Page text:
While the sun is shining and the weather is beautiful, you might be tempted to dust off your bicycle and take it for a spin.
While cycling is proven to be excellent for your health, the Simcoe Muskoka District Health Unit wants residents to stay safe this season.
“It’s something I’ve always enjoyed for recreation and transportation,” said Simcoe Muskoka Medical Officer of Health Dr. Charles Gardner. “I believe in it from the point of climate change, environmental protection, physical activity and healthy living. It’s something I insist on. I would do it through the winter if it were accommodated here.”
Gardner holds cycling as a topic that is near and dear to his heart as he is a life-long cyclist. He sees the changes that the city has made to make Barrie more cycling-friendly, but still sees potential for improvement.
“I think Barrie still has a ways to go,” he said.
Gardner points toward mode share, the percentage of people who choose to walk, cycle or drive. According to Gardner, Barrie sits at about one-per-cent cycling mode share.
“Here in North America we’re very behind, and Barrie is typical of a city of its size,” he said. “That’s a direct reflection of how safe and inviting the environment is for cycling. The environments (here) have been created, overwhelmingly, for driving your car.”
In Bradford West Gwillimbury, most people drive to work instead of riding bicycles, but the town is doing "very, very well" in terms of creating new infrastructure for cyclists, said Terry Foran, the town's director of community services.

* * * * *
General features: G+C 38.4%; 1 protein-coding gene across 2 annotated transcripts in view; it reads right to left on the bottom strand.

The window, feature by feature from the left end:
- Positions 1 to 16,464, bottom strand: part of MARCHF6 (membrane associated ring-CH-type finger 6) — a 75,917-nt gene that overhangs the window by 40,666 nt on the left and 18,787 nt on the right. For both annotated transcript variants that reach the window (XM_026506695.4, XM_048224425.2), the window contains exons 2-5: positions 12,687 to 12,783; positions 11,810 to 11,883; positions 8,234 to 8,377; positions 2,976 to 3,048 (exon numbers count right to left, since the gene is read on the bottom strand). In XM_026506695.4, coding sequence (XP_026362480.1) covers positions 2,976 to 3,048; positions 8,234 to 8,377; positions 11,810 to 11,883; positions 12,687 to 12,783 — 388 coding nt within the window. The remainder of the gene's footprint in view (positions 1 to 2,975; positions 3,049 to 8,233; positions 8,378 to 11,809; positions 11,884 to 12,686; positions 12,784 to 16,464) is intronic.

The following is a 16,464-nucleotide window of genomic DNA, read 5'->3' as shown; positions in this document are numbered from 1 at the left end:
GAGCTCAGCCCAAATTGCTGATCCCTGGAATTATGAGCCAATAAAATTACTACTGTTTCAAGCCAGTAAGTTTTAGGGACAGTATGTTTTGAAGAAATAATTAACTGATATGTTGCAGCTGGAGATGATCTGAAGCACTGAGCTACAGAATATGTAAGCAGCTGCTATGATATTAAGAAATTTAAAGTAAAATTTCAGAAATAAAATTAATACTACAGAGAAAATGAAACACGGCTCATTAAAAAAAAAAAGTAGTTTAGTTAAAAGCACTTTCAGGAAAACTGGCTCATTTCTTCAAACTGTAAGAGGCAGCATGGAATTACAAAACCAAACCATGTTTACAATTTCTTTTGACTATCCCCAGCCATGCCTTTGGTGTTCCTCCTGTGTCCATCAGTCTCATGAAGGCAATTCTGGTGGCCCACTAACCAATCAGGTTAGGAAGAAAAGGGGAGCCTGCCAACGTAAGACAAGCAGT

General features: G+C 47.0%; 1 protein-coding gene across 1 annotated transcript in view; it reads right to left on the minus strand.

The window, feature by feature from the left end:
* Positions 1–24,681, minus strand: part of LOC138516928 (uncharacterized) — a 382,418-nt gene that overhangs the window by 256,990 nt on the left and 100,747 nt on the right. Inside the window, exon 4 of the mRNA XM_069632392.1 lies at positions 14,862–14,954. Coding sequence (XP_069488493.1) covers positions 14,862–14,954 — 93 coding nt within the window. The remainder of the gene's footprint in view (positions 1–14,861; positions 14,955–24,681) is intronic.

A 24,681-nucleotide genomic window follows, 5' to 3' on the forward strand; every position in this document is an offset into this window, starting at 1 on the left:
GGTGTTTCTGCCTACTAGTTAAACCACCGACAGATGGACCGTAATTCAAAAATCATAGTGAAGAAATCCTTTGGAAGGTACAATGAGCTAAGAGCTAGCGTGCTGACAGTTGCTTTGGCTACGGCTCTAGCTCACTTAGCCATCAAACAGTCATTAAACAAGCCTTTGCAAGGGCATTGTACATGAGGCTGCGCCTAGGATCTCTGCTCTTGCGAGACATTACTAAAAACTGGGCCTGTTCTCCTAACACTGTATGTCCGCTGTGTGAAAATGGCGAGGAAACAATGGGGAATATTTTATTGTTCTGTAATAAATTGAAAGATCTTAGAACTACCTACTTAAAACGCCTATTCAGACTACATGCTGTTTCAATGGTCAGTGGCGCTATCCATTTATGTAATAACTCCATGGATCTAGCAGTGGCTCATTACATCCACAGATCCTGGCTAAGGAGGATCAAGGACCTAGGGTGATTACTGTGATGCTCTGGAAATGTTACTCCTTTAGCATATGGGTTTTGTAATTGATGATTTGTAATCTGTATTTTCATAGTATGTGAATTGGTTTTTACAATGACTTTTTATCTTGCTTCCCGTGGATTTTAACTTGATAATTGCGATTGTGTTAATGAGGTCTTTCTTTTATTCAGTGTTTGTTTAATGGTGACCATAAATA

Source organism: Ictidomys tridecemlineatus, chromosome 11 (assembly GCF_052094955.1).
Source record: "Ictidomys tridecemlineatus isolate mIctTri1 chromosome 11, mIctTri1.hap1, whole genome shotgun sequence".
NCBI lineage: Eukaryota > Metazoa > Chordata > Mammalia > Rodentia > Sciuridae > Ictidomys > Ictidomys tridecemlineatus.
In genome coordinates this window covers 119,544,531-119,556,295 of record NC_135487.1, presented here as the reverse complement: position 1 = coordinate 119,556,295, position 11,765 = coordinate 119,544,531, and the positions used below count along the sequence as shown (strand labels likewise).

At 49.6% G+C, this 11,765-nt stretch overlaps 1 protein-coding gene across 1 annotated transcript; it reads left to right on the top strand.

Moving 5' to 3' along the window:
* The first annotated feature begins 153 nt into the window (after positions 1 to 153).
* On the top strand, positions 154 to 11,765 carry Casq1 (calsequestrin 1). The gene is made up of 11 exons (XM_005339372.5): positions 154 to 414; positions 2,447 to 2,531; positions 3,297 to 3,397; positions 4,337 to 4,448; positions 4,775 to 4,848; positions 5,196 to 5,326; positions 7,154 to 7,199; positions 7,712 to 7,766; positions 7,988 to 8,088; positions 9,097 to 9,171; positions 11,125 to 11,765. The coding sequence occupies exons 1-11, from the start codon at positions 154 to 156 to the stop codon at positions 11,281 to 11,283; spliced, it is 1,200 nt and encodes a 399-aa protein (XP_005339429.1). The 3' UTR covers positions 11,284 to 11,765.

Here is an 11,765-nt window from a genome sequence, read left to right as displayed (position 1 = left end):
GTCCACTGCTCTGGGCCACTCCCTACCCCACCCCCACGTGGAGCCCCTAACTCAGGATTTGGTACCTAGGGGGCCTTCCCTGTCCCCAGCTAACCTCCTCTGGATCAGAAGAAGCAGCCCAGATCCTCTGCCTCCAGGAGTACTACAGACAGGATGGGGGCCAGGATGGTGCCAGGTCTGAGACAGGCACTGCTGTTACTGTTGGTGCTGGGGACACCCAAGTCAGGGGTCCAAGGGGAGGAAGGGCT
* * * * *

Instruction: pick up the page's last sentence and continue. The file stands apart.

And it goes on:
The town has an "extensive" trails system, which includes multi-use paths that are Accessibility for Ontarians with Disabilities (AODA)-compliant, he said, adding the town also cuts the grass around the trails to maintain clear sightlines for safety.
BWG will also be working on an active transportation masterplan in the coming years once it gets more information from the County of Simcoe, including anticipated population numbers, Foran said.
For now, the town has created multi-use paths on some roads instead of lanes just for bikes.
For example, Marshview Boulevard has a sidewalk on one side and a multi-use path on the other to accommodate people on bicycles, rollerblades, and other modes of transportation.
"We want it for multi-use, not just single use. We try not to individualize anything," Foran said.
The town has also left larger margins on the sides of some roads for bicycle traffic, he said.
"We're not behind. We're doing very, very well" for a town with a high level of growth, he said. "(Active transportation is) an ongoing conversation."
In Barrie, Gardner acknowledges the city has created bike lanes in many areas of town, but there are many areas where they don’t meet up.
“To really get people (cycling), you have to have a network that is complete throughout the city,” he said.
Some suggestions Gardner makes for improving safety for cyclists is adding barriers to separate bicycle lanes from traffic lanes, cyclists being more careful in planning and selecting their routes to avoid highly trafficked areas, and being aware of the more risky locations in town to cycle.
“We have two perspectives. There’s what you can do as the individual dealing with the environment you’re in, but we’re also active in changing the environment, because the environment drives behaviour,” he said. “If you set up the environment right, you can get most people to cycle for most of their needs for most of the year, which has been done in many European countries and cities.”